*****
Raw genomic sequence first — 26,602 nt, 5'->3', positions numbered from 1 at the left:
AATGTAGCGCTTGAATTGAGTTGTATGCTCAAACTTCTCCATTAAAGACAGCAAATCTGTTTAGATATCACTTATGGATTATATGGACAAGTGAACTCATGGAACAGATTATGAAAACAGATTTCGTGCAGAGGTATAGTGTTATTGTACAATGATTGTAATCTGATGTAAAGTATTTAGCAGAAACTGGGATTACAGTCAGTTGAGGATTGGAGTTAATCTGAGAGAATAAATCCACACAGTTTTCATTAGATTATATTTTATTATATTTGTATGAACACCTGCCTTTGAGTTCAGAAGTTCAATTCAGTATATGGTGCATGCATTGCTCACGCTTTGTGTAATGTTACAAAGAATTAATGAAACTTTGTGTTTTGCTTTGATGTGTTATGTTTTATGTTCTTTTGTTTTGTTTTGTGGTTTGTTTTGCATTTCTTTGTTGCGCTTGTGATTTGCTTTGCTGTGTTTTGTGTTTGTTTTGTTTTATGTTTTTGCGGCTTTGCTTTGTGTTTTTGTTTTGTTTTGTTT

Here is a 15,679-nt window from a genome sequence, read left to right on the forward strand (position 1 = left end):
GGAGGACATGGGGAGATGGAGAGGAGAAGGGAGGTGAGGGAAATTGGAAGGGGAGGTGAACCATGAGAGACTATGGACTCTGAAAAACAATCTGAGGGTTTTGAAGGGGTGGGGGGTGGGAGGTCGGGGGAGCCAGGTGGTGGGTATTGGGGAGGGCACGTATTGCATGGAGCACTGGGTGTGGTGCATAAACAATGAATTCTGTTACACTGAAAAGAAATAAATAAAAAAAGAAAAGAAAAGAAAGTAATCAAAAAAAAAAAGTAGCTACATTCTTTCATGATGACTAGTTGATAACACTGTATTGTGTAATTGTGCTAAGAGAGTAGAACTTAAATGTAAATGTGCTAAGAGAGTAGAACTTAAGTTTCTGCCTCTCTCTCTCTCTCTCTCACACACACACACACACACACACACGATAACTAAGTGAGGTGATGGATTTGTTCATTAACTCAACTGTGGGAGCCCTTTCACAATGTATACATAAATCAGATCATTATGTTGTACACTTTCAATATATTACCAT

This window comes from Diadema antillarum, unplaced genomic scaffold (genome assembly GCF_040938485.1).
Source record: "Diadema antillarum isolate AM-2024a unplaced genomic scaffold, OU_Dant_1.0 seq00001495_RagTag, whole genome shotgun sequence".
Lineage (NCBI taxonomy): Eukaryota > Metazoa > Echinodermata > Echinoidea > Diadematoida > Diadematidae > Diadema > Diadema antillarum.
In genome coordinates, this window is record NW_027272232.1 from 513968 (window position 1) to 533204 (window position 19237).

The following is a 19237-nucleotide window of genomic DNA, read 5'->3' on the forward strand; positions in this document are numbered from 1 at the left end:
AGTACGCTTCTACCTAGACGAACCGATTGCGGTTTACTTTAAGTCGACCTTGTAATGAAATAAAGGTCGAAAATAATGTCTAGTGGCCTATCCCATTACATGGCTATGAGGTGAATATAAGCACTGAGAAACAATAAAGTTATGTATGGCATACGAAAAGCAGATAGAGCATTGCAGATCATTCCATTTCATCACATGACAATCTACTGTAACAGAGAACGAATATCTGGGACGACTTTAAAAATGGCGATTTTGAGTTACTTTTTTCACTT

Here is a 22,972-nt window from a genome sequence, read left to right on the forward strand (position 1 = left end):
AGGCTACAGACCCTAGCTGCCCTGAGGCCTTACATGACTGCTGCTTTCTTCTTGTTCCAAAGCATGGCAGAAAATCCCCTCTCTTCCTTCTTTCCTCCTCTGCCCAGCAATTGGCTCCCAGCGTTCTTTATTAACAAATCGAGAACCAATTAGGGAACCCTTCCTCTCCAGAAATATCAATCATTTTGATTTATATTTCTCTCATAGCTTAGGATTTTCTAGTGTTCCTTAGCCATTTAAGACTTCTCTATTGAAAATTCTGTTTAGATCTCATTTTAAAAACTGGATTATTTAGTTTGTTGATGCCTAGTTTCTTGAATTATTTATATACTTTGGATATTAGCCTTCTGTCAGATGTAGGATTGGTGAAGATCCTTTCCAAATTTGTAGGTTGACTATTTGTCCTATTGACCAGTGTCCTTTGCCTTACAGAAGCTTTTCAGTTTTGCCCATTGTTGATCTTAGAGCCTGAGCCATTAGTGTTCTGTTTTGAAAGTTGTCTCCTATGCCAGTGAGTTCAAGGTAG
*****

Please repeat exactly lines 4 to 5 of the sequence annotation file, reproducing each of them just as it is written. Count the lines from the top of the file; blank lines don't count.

GGAGGACATGGGGAGATGGAGAGGAGAAGGGAGGTGAGGGAAATTGGAAGGGGAGGTGAACCATGAGAGACTATGGACTCTGAAAAACAATCTGAGGGTTTTGAAGGGGTGGGGGGTGGGAGGTCGGGGGAGCCAGGTGGTGGGTATTGGGGAGGGCACGTATTGCATGGAGCACTGGGTGTGGTGCATAAACAATGAATTCTGTTACACTGAAAAGAAATAAATAAAAAAAGAAAAGAAAAGAAAGTAATCAAAAAAAAAAAGTAGCTACATTCTTTCATGATGACTAGTTGATAACACTGTATTGTGTAATTGTGCTAAGAGAGTAGAACTTAAATGTAAATGTGCTAAGAGAGTAGAACTTAAGTTTCTGCCTCTCTCTCTCTCTCTCTCACACACACACACACACACACACACGATAACTAAGTGAGGTGATGGATTTGTTCATTAACTCAACTGTGGGAGCCCTTTCACAATGTATACATAAATCAGATCATTATGTTGTACACTTTCAATATATTACCAT

This window comes from Diadema antillarum, unplaced genomic scaffold (genome assembly GCF_040938485.1).